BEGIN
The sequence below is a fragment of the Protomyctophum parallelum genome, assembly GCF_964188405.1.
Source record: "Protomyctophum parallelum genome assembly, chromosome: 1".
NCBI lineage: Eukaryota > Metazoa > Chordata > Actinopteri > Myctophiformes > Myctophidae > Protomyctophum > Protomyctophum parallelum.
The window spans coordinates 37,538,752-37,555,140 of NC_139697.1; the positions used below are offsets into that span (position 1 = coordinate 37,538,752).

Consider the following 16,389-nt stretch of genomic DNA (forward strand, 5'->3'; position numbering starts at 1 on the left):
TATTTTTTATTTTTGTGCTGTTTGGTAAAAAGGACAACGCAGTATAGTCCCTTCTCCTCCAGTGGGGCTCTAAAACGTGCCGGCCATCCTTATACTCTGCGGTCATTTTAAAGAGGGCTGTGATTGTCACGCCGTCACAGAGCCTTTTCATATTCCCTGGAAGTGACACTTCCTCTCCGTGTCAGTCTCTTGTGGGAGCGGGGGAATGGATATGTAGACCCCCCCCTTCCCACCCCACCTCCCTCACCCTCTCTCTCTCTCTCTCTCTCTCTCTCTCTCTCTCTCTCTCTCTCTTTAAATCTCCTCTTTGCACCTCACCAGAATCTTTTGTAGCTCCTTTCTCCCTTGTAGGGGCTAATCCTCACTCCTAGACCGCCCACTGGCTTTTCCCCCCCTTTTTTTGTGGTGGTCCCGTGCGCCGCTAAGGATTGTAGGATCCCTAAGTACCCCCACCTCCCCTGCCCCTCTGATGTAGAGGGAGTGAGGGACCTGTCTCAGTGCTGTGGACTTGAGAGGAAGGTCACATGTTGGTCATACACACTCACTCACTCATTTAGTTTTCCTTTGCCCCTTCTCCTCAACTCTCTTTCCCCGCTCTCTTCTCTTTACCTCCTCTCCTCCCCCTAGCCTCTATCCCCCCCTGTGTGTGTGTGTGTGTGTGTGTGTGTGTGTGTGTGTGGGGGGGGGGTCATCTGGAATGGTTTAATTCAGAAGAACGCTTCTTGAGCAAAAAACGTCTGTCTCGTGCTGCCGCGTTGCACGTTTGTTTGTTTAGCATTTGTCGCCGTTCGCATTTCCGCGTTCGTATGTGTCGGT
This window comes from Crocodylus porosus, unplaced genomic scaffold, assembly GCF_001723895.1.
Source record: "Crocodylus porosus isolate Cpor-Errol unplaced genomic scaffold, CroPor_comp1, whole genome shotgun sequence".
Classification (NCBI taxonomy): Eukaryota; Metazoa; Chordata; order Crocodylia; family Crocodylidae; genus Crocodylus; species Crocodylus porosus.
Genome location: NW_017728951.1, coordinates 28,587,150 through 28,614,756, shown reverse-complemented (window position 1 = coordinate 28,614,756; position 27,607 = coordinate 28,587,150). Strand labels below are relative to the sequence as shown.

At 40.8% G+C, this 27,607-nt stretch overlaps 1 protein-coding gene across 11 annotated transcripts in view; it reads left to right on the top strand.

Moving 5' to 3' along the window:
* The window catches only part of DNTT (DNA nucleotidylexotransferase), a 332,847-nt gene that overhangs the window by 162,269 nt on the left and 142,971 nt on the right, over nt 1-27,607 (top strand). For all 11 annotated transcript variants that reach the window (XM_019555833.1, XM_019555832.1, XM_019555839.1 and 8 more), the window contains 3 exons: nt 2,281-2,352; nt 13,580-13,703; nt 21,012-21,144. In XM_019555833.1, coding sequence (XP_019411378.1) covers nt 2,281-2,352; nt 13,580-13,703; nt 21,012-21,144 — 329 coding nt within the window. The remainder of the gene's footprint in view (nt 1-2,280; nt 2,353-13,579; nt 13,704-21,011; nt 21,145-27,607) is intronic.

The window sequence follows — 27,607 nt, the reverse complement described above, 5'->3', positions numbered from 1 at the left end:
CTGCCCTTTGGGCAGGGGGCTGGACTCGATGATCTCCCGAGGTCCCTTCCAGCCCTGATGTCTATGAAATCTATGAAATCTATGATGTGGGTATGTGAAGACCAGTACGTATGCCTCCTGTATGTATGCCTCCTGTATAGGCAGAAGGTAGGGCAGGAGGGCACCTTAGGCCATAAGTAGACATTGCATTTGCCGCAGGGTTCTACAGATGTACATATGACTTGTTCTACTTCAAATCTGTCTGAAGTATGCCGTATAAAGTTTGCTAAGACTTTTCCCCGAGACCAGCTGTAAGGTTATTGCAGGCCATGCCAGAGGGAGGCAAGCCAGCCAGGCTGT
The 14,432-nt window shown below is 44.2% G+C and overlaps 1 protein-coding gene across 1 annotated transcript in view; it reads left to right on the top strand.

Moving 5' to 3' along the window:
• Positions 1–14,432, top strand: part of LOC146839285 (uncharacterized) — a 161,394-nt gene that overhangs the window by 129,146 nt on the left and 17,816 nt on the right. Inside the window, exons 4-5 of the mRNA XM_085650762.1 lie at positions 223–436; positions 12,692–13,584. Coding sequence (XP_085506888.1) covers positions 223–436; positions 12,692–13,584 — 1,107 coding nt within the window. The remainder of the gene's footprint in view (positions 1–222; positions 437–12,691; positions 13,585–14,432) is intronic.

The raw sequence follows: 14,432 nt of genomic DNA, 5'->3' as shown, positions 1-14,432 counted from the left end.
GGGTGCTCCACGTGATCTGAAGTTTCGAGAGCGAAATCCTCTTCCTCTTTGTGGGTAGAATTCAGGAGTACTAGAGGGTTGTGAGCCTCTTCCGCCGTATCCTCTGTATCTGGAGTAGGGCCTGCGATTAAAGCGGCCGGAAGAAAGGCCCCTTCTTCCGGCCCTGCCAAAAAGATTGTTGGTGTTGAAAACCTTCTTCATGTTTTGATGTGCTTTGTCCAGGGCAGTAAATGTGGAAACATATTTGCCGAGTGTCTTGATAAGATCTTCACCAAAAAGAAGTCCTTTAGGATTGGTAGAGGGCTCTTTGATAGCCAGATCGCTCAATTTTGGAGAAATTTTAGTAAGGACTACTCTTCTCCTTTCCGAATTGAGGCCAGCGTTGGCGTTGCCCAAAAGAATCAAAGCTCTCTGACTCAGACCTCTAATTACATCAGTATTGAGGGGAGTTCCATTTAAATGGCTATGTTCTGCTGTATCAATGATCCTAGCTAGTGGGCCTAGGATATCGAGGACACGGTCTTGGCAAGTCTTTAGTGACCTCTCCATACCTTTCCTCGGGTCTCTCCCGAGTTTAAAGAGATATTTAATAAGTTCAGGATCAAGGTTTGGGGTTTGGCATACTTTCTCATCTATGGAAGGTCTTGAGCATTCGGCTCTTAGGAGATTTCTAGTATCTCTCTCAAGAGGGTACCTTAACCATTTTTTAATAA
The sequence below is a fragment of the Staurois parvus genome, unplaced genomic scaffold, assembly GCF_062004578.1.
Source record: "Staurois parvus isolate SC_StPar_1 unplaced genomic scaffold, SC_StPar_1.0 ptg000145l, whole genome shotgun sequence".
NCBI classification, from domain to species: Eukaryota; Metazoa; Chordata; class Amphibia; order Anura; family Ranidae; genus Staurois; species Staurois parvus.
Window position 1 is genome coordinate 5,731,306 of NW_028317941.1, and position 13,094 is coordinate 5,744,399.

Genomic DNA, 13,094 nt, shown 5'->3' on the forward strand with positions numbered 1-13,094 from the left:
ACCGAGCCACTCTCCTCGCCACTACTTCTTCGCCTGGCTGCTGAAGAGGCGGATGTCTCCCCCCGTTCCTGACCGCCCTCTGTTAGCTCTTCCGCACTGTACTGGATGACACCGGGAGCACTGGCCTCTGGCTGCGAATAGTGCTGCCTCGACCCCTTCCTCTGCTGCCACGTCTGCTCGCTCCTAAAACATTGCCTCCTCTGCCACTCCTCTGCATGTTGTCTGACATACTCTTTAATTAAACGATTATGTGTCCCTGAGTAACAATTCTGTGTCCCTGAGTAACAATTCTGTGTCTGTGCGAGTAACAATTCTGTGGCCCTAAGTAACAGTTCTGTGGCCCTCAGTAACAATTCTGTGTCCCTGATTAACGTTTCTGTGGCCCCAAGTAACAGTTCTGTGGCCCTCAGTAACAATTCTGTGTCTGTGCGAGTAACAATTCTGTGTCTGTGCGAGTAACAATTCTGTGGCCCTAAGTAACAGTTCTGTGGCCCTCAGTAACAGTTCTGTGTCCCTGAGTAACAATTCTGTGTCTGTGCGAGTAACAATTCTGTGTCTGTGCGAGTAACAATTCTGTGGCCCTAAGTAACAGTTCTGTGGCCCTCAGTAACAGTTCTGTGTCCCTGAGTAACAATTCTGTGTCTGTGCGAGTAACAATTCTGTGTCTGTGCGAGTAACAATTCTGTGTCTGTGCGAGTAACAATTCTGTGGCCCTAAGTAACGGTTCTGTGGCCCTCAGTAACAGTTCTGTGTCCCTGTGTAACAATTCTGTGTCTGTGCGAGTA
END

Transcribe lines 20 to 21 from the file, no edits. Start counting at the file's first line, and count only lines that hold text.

GGGTGCTCCACGTGATCTGAAGTTTCGAGAGCGAAATCCTCTTCCTCTTTGTGGGTAGAATTCAGGAGTACTAGAGGGTTGTGAGCCTCTTCCGCCGTATCCTCTGTATCTGGAGTAGGGCCTGCGATTAAAGCGGCCGGAAGAAAGGCCCCTTCTTCCGGCCCTGCCAAAAAGATTGTTGGTGTTGAAAACCTTCTTCATGTTTTGATGTGCTTTGTCCAGGGCAGTAAATGTGGAAACATATTTGCCGAGTGTCTTGATAAGATCTTCACCAAAAAGAAGTCCTTTAGGATTGGTAGAGGGCTCTTTGATAGCCAGATCGCTCAATTTTGGAGAAATTTTAGTAAGGACTACTCTTCTCCTTTCCGAATTGAGGCCAGCGTTGGCGTTGCCCAAAAGAATCAAAGCTCTCTGACTCAGACCTCTAATTACATCAGTATTGAGGGGAGTTCCATTTAAATGGCTATGTTCTGCTGTATCAATGATCCTAGCTAGTGGGCCTAGGATATCGAGGACACGGTCTTGGCAAGTCTTTAGTGACCTCTCCATACCTTTCCTCGGGTCTCTCCCGAGTTTAAAGAGATATTTAATAAGTTCAGGATCAAGGTTTGGGGTTTGGCATACTTTCTCATCTATGGAAGGTCTTGAGCATTCGGCTCTTAGGAGATTTCTAGTATCTCTCTCAAGAGGGTACCTTAACCATTTTTTAATAA
The sequence below is a fragment of the Staurois parvus genome, unplaced genomic scaffold, assembly GCF_062004578.1.